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Frankfurt (Reuters) – A new era is starting at Deutsche Bank.
After a turbulent decade in which Germany’s largest bank suffered billions in losses, the share price collapsed, but also prepared the ground for a reorganization, board chairman Paul Achleitner leaves the Frankfurt bank. If all goes to plan, shareholders will pave the way for former head of Dutch insurance giant Aegon Alexander Wynaendts at a virtual general meeting on Thursday to replace Achleitner as chief controller. In November, after a long search, the bank proposed a 61-year-old Dutchman in the election.
“Today I look back at the eventful years in a difficult phase for our bank,” Achleitner said in a virtual meeting. “I am leaving Deutsche Bank with the firm conviction that over the last few years we have all set a course for a successful future,” explained the 65-year-old, who took over as Chairman of the Supervisory Board in 2012.
CEO Christian Sewing believes that, after years of successful transformation, the box office is on track to achieve its goals. “Many of you have remained loyal to us over the past few years and have placed their trust in us,” Sewing said at the annual general meeting. The moment has come to repay this trust. The institute wants to buy back its own shares for EUR 300 million in the first half of 2022 and pay out a dividend of 20 cents per share for 2021. The dividend of eleven groszy was paid for the last time for the financial year 2018.
Acquisitions and mergers are not a priority at Deutsche Bank. They would only be considered at the institute if they complement the bank’s strengths and could create strategic added value, Sewing said. “The main goal of Deutsche Bank is now to implement a communicated strategy that allows us to build on the bank’s strengths and move towards a phase of sustainable growth,” he explained.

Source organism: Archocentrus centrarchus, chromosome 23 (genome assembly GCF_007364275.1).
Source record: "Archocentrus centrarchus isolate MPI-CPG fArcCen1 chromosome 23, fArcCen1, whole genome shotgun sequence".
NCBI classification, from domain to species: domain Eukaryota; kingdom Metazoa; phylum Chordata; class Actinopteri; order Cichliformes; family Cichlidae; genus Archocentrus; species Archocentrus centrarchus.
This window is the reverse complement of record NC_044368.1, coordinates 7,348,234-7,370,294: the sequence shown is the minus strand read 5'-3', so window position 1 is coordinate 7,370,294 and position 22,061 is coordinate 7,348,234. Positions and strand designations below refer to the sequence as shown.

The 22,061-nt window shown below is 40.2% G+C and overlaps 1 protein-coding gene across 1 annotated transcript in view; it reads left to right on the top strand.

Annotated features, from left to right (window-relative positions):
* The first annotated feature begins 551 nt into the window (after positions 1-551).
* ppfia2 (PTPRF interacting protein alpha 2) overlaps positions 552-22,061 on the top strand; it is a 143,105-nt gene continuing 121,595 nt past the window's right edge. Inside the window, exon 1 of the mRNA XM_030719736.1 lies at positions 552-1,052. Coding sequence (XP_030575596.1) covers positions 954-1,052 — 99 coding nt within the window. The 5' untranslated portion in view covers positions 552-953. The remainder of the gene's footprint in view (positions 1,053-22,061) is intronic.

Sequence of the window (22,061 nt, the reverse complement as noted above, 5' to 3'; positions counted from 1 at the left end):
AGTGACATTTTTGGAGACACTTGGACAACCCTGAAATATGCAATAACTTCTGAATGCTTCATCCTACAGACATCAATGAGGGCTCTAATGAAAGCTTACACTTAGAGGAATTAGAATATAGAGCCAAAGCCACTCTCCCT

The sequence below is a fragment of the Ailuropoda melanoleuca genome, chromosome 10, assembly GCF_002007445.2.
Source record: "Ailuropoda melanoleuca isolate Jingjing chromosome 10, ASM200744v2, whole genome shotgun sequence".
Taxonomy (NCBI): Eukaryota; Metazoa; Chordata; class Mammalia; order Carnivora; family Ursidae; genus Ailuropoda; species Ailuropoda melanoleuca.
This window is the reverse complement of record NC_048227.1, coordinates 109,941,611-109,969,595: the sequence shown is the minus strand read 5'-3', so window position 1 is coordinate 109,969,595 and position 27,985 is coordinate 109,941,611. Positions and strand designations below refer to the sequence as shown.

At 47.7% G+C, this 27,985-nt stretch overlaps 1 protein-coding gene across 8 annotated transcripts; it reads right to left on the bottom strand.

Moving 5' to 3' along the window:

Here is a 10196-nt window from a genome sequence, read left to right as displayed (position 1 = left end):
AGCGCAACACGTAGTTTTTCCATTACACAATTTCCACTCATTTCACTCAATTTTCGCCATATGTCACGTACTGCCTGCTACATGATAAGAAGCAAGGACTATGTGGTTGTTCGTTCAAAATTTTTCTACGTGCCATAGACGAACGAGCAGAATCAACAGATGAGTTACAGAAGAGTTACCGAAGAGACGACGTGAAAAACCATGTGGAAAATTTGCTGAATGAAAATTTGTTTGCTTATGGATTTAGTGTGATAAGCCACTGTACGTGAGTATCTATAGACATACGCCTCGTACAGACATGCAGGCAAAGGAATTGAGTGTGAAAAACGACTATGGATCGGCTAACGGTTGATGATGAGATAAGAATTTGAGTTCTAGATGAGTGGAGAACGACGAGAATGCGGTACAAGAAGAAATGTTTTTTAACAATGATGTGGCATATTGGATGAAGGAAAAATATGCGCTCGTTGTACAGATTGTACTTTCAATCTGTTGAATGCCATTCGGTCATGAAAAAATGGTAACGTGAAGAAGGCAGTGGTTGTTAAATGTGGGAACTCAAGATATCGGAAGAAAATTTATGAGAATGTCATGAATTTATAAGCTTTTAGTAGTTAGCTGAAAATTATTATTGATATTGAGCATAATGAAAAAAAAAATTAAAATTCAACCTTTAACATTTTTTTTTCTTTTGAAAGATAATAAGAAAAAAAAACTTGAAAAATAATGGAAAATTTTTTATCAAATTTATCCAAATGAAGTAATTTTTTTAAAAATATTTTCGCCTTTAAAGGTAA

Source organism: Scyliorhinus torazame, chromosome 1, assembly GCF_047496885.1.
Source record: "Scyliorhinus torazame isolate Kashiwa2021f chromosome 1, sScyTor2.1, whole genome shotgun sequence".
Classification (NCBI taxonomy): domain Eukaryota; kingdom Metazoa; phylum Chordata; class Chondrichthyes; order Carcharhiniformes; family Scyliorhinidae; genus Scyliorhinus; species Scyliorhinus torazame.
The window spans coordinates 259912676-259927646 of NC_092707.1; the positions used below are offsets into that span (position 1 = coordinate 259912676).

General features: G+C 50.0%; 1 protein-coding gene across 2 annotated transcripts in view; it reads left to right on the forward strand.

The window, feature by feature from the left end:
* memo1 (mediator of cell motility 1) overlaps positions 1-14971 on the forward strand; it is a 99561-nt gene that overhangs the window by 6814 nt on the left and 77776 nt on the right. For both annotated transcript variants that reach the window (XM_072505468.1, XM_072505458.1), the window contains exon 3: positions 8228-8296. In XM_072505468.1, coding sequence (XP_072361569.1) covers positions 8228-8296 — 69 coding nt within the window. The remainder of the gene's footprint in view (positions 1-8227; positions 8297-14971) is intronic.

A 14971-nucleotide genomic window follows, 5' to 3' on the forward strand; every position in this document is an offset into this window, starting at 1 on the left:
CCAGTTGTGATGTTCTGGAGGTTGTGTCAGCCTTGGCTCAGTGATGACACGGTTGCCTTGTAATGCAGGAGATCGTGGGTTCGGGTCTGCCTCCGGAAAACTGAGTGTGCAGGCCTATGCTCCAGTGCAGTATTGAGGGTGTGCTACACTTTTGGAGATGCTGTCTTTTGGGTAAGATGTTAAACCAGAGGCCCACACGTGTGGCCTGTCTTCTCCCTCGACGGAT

The staff change in the bank’s supervisory body takes place when the financial group has regained stability. Deutsche Bank recently posted its seventh consecutive quarterly profit – the highest in nine years. The sewing room initiated a comprehensive restructuring of the group in 2019. Departments were closed, particularly risky parts of investment banking were sold, and difficult savings were made. As part of the drastic treatment, 18,000 jobs are to be shed worldwide.
Wynaendts promised shareholders in a video message that he would do anything for the institute. “Deutsche Bank has gone through turbulent times, but in recent years it has gotten back on track with a clear strategy,” he said. “It will continue to focus on its strengths and maintain discipline in controlling costs.” Wynaendts took up the top position at Aegon in 2008, shortly after the start of the financial crisis, and then led the insurer for twelve years until 2020, during which time it underwent a major restructuring.
With Mr. Wynaendts, a new era is beginning for Deutsche Bank, said Andreas Thomae, portfolio manager at Deka, an important shareholder of the bank. Unlike its predecessor, hopefully it will lead the bank through a slightly calmer phase. “We believe he’s the right man at the top of the board,” said Thomae. “One of his main tasks will be to promote the strengthening of resilient business areas in order to be able to compensate for cyclical weaknesses in investment banking.”
In turn, the fund company Union Investment was critical. She announced that she would vote against Wynaendt’s election to the supervisory board. Fund manager Alexandra Annecke cited the accumulation of offices as the reason. She also criticized the “significant imbalance” between high wages and bonuses and low returns on equity at the bank. “This imbalance can and must be corrected in favor of shareholders by giving ambitious return targets a higher priority in variable remuneration,” she demanded. Shareholders continue to receive lean tariffs, while management payouts and bonuses are at their peak.
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